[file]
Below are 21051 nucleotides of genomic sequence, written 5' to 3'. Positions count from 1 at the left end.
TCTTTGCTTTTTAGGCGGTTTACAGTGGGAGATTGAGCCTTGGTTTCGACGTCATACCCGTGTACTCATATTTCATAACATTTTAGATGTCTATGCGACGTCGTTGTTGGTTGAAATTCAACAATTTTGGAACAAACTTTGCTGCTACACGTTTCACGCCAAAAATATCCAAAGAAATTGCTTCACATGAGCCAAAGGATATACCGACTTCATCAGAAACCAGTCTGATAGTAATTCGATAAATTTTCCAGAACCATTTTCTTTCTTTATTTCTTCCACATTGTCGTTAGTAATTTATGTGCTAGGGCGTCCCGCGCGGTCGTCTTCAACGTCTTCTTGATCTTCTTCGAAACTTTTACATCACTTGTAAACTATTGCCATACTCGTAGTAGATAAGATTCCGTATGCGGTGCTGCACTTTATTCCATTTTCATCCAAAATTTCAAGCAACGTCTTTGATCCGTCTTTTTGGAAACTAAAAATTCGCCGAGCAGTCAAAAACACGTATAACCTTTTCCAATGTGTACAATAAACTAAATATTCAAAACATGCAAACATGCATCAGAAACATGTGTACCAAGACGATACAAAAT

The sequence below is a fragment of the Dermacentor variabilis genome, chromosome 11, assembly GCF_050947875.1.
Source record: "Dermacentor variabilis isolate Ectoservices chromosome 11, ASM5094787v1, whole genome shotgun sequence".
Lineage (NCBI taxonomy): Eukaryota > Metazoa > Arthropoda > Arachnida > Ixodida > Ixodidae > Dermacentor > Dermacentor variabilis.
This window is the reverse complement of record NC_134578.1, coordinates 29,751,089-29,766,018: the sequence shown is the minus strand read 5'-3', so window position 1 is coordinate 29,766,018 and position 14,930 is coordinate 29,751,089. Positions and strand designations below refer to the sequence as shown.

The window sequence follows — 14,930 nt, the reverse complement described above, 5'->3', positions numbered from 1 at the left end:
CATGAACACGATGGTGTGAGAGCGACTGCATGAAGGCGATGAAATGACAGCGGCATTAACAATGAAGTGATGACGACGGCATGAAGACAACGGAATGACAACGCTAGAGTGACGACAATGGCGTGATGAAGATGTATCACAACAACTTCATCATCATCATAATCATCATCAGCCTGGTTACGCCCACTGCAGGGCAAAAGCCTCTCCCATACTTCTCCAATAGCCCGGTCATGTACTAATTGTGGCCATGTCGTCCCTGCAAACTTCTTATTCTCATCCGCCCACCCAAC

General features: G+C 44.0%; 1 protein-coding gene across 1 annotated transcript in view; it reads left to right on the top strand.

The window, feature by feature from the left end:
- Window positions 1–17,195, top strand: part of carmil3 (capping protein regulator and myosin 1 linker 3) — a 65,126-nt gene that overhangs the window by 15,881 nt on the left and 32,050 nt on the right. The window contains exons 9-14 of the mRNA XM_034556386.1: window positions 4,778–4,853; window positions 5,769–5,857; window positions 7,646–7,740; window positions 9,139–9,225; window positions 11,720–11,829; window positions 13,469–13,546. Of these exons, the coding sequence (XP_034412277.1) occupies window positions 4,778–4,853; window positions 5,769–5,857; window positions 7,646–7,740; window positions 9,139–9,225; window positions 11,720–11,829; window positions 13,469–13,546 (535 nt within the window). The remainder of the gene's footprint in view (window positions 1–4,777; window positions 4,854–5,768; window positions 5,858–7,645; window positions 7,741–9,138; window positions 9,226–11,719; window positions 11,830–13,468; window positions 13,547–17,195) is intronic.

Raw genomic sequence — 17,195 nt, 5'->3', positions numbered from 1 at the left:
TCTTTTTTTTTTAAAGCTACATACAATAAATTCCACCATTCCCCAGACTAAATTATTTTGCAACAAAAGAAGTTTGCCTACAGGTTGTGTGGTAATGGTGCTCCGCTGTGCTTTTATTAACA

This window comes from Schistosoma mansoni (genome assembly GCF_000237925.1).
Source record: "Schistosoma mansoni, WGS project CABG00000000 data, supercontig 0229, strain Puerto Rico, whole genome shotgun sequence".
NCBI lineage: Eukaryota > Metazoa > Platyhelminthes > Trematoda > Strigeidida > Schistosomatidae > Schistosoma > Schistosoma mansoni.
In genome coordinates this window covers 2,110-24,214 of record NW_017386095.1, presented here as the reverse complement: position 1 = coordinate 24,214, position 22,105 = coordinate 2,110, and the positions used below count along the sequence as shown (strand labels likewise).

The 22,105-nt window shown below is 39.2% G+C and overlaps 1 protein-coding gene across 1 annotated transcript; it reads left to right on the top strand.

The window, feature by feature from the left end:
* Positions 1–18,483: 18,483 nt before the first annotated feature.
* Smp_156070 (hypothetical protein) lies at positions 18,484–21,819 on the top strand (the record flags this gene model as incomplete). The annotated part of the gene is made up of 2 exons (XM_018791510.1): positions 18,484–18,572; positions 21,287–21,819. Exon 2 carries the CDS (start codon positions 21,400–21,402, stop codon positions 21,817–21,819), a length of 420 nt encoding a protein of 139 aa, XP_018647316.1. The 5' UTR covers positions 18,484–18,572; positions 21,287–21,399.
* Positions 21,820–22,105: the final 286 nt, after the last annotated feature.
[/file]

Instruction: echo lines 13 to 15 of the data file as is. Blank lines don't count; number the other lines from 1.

TCTTTTTTTTTTAAAGCTACATACAATAAATTCCACCATTCCCCAGACTAAATTATTTTGCAACAAAAGAAGTTTGCCTACAGGTTGTGTGGTAATGGTGCTCCGCTGTGCTTTTATTAACA

This window comes from Schistosoma mansoni (genome assembly GCF_000237925.1).
Source record: "Schistosoma mansoni, WGS project CABG00000000 data, supercontig 0229, strain Puerto Rico, whole genome shotgun sequence".